The Parent Trap: How childcare costs are just one piece of the puzzle for low-income households

The Parent Trap: How childcare costs are just one piece of the puzzle for low-income households

coloured childrens blocks spelling childcare

Following today’s Spring Budget announcement, our Research and Policy team reflect on what else needs to change to support parents into decent work.

In today’s Budget announcement, we are pleased to see the Government take positive steps to tackle the ‘cost of childcare crisis’. The Chancellor’s announcement provides a £4bn expansion of free childcare that would provide an extra 30 hours a week to parents of one and two year-old children, and parents claiming Universal Credit are able to get additional help with childcare costs. The Government will also now start paying childcare costs upfront for those on eligible benefits, replacing the current scheme of paying and claiming a refund which risked pushing families into debt.

These announcements are hugely welcome as the cost of childcare is a significant barrier to parents in low-income households moving into good employment, however this much needed support is not imminent. The expansion of free childcare will be rolled out in phases from April 2024. This needs to be brought forward. In this blog, our research and policy team reflect on what else needs to change to support parents into decent work.

Parents in poverty have told us that while childcare is a key piece of the puzzle, there are other barriers that stop them from securing better work.

Adult education isn’t affordable: One way for families to escape the poverty trap is to develop skills through adult education. This supports them over time into better-paid employment. However, even when a course is nominally free or cheap, our research shows the actual costs parents incur can exclude them from these opportunities, not least because they may have to turn down work in order to train. Parents have also told us they need extra resources to be made available to overcome barriers to adult education, including transport, equipment and other caring costs like support to look after disabled or ill family members. The Chancellor’s Lifelong Loan Entitlement, while heading in the right direction, misses the mark in making poorer families take on another financial burden to improve their earning potential. Adult education needs to be free for low-income parents.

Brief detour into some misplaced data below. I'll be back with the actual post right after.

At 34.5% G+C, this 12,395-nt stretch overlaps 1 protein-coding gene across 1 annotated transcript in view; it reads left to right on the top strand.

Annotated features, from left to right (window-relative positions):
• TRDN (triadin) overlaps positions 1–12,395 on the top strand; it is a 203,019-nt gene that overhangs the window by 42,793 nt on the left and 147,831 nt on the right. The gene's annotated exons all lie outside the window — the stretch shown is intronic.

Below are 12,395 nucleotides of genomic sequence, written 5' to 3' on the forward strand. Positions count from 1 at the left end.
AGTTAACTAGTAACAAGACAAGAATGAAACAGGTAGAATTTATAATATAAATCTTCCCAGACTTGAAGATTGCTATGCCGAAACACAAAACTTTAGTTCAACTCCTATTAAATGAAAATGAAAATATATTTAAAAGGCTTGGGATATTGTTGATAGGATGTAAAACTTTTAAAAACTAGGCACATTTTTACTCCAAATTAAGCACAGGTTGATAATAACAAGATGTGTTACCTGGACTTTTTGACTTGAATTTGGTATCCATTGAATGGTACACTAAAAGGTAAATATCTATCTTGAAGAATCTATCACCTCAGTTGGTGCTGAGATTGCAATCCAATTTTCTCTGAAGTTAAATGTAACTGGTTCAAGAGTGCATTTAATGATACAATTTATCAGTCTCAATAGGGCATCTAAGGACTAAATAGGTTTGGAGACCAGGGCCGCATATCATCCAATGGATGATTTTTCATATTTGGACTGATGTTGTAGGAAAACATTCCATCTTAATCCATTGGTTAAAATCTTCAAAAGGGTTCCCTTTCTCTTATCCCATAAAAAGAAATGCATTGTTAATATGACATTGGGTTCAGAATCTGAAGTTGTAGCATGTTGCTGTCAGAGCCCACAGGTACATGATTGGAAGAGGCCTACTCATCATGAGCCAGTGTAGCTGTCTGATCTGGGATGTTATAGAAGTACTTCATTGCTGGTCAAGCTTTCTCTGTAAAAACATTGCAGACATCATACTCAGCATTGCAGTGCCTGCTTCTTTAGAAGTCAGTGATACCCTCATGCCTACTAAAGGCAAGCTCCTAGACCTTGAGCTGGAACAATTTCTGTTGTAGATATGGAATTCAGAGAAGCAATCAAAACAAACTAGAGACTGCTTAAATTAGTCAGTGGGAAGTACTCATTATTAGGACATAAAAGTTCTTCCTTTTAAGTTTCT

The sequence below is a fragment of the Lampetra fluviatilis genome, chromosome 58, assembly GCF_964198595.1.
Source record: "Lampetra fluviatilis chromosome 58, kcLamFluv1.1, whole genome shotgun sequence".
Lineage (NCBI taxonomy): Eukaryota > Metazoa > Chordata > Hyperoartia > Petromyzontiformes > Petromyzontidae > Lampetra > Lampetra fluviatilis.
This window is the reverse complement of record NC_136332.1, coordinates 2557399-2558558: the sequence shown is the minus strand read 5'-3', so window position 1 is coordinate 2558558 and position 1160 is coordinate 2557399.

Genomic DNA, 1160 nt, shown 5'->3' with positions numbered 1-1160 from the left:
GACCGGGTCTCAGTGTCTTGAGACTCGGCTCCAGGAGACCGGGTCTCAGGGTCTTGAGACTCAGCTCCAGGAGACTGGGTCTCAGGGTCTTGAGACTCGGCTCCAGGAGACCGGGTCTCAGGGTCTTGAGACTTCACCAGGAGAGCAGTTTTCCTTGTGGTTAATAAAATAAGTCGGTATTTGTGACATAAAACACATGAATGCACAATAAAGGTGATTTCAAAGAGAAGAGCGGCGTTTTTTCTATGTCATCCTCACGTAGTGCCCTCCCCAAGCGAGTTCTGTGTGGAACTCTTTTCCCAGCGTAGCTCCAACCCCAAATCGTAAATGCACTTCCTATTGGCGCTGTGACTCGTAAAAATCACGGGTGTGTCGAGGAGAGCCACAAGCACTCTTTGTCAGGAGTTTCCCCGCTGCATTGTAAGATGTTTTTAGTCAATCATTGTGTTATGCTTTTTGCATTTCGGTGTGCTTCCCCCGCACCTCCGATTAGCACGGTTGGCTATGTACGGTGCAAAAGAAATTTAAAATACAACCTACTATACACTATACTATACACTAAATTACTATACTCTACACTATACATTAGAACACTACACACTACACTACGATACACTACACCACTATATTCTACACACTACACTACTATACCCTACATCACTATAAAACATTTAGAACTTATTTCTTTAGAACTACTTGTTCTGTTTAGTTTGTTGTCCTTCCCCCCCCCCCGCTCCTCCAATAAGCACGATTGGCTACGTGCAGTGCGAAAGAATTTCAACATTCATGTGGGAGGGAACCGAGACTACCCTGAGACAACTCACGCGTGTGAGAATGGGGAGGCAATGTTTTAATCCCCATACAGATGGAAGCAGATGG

The employment support offer for jobseekers isn’t flexible or inclusive enough: We are told that work coaches often don’t understand the individual challenges that jobseekers face, and can force people into inappropriate work or punish them for being unable to meet commitments. The Government has announced today that they will be bringing in tougher sanctions on people on Universal Credit, in spite of a range of evidence showing that sanctions are counterproductive and harmful. Parents have proposed alternative or complementary forms of employment support that would genuinely help them move into employment. Adult mentorship schemes are a popular proposal, where mentors in employment are linked with a mentee from a similar background to provide support, encouragement and skill development. Ultimately, parents need holistic, flexible and well-resourced support into work.

“The meeting with the local job centre – it was quite a negative feedback I got in terms of any adult education. Adult education was not even mentioned – it was just a case of ‘you need to find a job’.” 

Interviewee, More Than Just an Education

Too many of the jobs available to low-income parents pay poverty-wages: Our peer researchers, many of them parents, recommend the government invest in the creation of decently paid jobs in sectors that are for the public good, such as mental health services and the green economy. Childcare for working parents can only tackle poverty if the jobs people move into meet minimum-income standards. The government should invest in these sectors, creating entry – level jobs that genuinely support families to move out of poverty.

“I think there are lots of jobs available out there. I think the main problem is that wages don’t match the cost of living. My husband earns less now than he did 20 years ago for the same job and the cost of living has gone up … if you’re working, you should be able to pay for your cost of living surely? … The money I get from tax credits and my husband’s wage – that tells me what the government thinks my family should be earning to just maintain a standard of living. But why isn’t my husband’s company paying him that money?

Interviewee, Tower Hamlets Poverty Review

No support for renters: Finally, once again, there was no support announced for struggling renters as the Budget has maintained the freeze on support towards housing costs for private renters. Research shows that average private rents have topped pre-pandemic levels across the capital, having risen by an average of 15.8% and 25% across England. Rising rents and a freeze in support will result in a shortfall and increase the risk of homelessness for the most vulnerable such as people with disabilities and low income private renters on benefits and force people into unsafe and inadequate housing solutions.

While it’s positive news that the Government is acknowledging that childcare costs are one of the biggest barriers to parents getting back into work, tougher sanctions and failure to offer any protection for private renters, means that this budget doesn’t do enough to unlock the poverty trap for parents.

Renters Day of Action – Monday 21st March

On Tuesday March 21, renters from across the UK are going to Westminster to show that we’re united and we’re fighting for our rights. Join the campaign to end to Section 21, introduce rent controls and improve conditions.

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